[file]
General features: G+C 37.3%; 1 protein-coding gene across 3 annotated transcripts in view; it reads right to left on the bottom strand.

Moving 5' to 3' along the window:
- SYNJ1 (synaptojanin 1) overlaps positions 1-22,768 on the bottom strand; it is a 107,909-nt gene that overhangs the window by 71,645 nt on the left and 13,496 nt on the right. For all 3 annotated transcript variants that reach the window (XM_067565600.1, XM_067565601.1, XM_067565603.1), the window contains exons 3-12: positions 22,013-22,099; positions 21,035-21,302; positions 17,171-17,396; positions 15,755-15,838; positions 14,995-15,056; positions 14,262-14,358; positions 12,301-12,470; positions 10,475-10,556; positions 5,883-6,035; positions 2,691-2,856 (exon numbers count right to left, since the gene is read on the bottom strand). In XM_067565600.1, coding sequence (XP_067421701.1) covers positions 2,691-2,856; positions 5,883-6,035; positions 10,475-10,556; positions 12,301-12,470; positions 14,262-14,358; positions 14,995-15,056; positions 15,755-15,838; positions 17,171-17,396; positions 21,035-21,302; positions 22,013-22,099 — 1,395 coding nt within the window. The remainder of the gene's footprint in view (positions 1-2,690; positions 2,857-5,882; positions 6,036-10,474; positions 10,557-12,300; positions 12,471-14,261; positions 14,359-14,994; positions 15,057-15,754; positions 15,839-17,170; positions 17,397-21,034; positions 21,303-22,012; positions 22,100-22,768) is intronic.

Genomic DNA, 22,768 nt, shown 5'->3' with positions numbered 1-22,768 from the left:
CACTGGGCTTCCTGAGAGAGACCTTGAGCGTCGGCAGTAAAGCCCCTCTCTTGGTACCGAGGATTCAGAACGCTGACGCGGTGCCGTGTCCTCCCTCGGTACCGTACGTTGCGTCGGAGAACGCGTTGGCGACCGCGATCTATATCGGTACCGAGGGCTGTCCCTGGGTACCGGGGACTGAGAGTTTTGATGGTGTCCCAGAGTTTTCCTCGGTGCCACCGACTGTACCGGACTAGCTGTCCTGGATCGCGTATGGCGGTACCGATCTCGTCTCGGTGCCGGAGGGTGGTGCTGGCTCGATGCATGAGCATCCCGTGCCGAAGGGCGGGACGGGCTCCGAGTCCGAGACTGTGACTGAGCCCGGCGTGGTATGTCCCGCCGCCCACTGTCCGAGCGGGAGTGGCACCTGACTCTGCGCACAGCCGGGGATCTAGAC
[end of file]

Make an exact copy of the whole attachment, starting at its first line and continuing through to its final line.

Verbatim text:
General features: G+C 37.3%; 1 protein-coding gene across 3 annotated transcripts in view; it reads right to left on the bottom strand.

Moving 5' to 3' along the window:
- SYNJ1 (synaptojanin 1) overlaps positions 1-22,768 on the bottom strand; it is a 107,909-nt gene that overhangs the window by 71,645 nt on the left and 13,496 nt on the right. For all 3 annotated transcript variants that reach the window (XM_067565600.1, XM_067565601.1, XM_067565603.1), the window contains exons 3-12: positions 22,013-22,099; positions 21,035-21,302; positions 17,171-17,396; positions 15,755-15,838; positions 14,995-15,056; positions 14,262-14,358; positions 12,301-12,470; positions 10,475-10,556; positions 5,883-6,035; positions 2,691-2,856 (exon numbers count right to left, since the gene is read on the bottom strand). In XM_067565600.1, coding sequence (XP_067421701.1) covers positions 2,691-2,856; positions 5,883-6,035; positions 10,475-10,556; positions 12,301-12,470; positions 14,262-14,358; positions 14,995-15,056; positions 15,755-15,838; positions 17,171-17,396; positions 21,035-21,302; positions 22,013-22,099 — 1,395 coding nt within the window. The remainder of the gene's footprint in view (positions 1-2,690; positions 2,857-5,882; positions 6,036-10,474; positions 10,557-12,300; positions 12,471-14,261; positions 14,359-14,994; positions 15,057-15,754; positions 15,839-17,170; positions 17,397-21,034; positions 21,303-22,012; positions 22,100-22,768) is intronic.

Genomic DNA, 22,768 nt, shown 5'->3' with positions numbered 1-22,768 from the left:
CACTGGGCTTCCTGAGAGAGACCTTGAGCGTCGGCAGTAAAGCCCCTCTCTTGGTACCGAGGATTCAGAACGCTGACGCGGTGCCGTGTCCTCCCTCGGTACCGTACGTTGCGTCGGAGAACGCGTTGGCGACCGCGATCTATATCGGTACCGAGGGCTGTCCCTGGGTACCGGGGACTGAGAGTTTTGATGGTGTCCCAGAGTTTTCCTCGGTGCCACCGACTGTACCGGACTAGCTGTCCTGGATCGCGTATGGCGGTACCGATCTCGTCTCGGTGCCGGAGGGTGGTGCTGGCTCGATGCATGAGCATCCCGTGCCGAAGGGCGGGACGGGCTCCGAGTCCGAGACTGTGACTGAGCCCGGCGTGGTATGTCCCGCCGCCCACTGTCCGAGCGGGAGTGGCACCTGACTCTGCGCACAGCCGGGGATCTAGAC